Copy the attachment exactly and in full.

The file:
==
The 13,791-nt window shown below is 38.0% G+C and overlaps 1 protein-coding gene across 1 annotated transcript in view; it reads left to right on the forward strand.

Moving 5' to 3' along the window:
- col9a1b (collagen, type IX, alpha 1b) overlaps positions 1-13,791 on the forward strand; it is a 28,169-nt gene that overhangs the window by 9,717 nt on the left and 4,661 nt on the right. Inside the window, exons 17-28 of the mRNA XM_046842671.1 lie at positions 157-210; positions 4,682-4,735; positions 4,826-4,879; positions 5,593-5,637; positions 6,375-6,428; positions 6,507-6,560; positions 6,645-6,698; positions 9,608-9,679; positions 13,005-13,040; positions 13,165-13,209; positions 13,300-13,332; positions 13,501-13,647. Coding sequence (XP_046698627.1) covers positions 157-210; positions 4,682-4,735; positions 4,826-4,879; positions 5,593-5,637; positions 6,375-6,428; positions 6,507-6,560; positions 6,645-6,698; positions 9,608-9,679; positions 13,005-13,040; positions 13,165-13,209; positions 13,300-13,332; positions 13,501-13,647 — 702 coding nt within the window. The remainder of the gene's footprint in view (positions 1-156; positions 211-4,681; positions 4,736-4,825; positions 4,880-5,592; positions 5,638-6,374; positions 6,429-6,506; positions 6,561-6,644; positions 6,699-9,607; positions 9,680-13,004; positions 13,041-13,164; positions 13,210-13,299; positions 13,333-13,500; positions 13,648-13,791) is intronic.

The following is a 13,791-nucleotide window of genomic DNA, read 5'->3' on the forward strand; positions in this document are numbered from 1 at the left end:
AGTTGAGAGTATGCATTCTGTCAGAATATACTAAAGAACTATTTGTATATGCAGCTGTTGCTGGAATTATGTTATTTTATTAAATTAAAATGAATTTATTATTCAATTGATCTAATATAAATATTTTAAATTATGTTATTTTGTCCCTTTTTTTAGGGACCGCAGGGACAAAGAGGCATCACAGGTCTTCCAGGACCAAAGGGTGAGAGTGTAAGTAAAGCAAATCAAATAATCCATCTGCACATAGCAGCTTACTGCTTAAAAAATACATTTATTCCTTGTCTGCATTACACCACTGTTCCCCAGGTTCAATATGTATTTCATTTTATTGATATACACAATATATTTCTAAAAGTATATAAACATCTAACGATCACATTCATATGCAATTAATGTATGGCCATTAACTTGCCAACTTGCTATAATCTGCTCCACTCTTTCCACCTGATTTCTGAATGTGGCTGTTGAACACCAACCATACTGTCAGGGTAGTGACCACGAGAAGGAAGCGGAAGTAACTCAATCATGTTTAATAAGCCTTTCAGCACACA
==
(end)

The 13,791-nt window shown below is 38.0% G+C and overlaps 1 protein-coding gene across 1 annotated transcript in view; it reads left to right on the forward strand.

Moving 5' to 3' along the window:
- col9a1b (collagen, type IX, alpha 1b) overlaps positions 1-13,791 on the forward strand; it is a 28,169-nt gene that overhangs the window by 9,717 nt on the left and 4,661 nt on the right. Inside the window, exons 17-28 of the mRNA XM_046842671.1 lie at positions 157-210; positions 4,682-4,735; positions 4,826-4,879; positions 5,593-5,637; positions 6,375-6,428; positions 6,507-6,560; positions 6,645-6,698; positions 9,608-9,679; positions 13,005-13,040; positions 13,165-13,209; positions 13,300-13,332; positions 13,501-13,647. Coding sequence (XP_046698627.1) covers positions 157-210; positions 4,682-4,735; positions 4,826-4,879; positions 5,593-5,637; positions 6,375-6,428; positions 6,507-6,560; positions 6,645-6,698; positions 9,608-9,679; positions 13,005-13,040; positions 13,165-13,209; positions 13,300-13,332; positions 13,501-13,647 — 702 coding nt within the window. The remainder of the gene's footprint in view (positions 1-156; positions 211-4,681; positions 4,736-4,825; positions 4,880-5,592; positions 5,638-6,374; positions 6,429-6,506; positions 6,561-6,644; positions 6,699-9,607; positions 9,680-13,004; positions 13,041-13,164; positions 13,210-13,299; positions 13,333-13,500; positions 13,648-13,791) is intronic.

The following is a 13,791-nucleotide window of genomic DNA, read 5'->3' on the forward strand; positions in this document are numbered from 1 at the left end:
AGTTGAGAGTATGCATTCTGTCAGAATATACTAAAGAACTATTTGTATATGCAGCTGTTGCTGGAATTATGTTATTTTATTAAATTAAAATGAATTTATTATTCAATTGATCTAATATAAATATTTTAAATTATGTTATTTTGTCCCTTTTTTTAGGGACCGCAGGGACAAAGAGGCATCACAGGTCTTCCAGGACCAAAGGGTGAGAGTGTAAGTAAAGCAAATCAAATAATCCATCTGCACATAGCAGCTTACTGCTTAAAAAATACATTTATTCCTTGTCTGCATTACACCACTGTTCCCCAGGTTCAATATGTATTTCATTTTATTGATATACACAATATATTTCTAAAAGTATATAAACATCTAACGATCACATTCATATGCAATTAATGTATGGCCATTAACTTGCCAACTTGCTATAATCTGCTCCACTCTTTCCACCTGATTTCTGAATGTGGCTGTTGAACACCAACCATACTGTCAGGGTAGTGACCACGAGAAGGAAGCGGAAGTAACTCAATCATGTTTAATAAGCCTTTCAGCACACA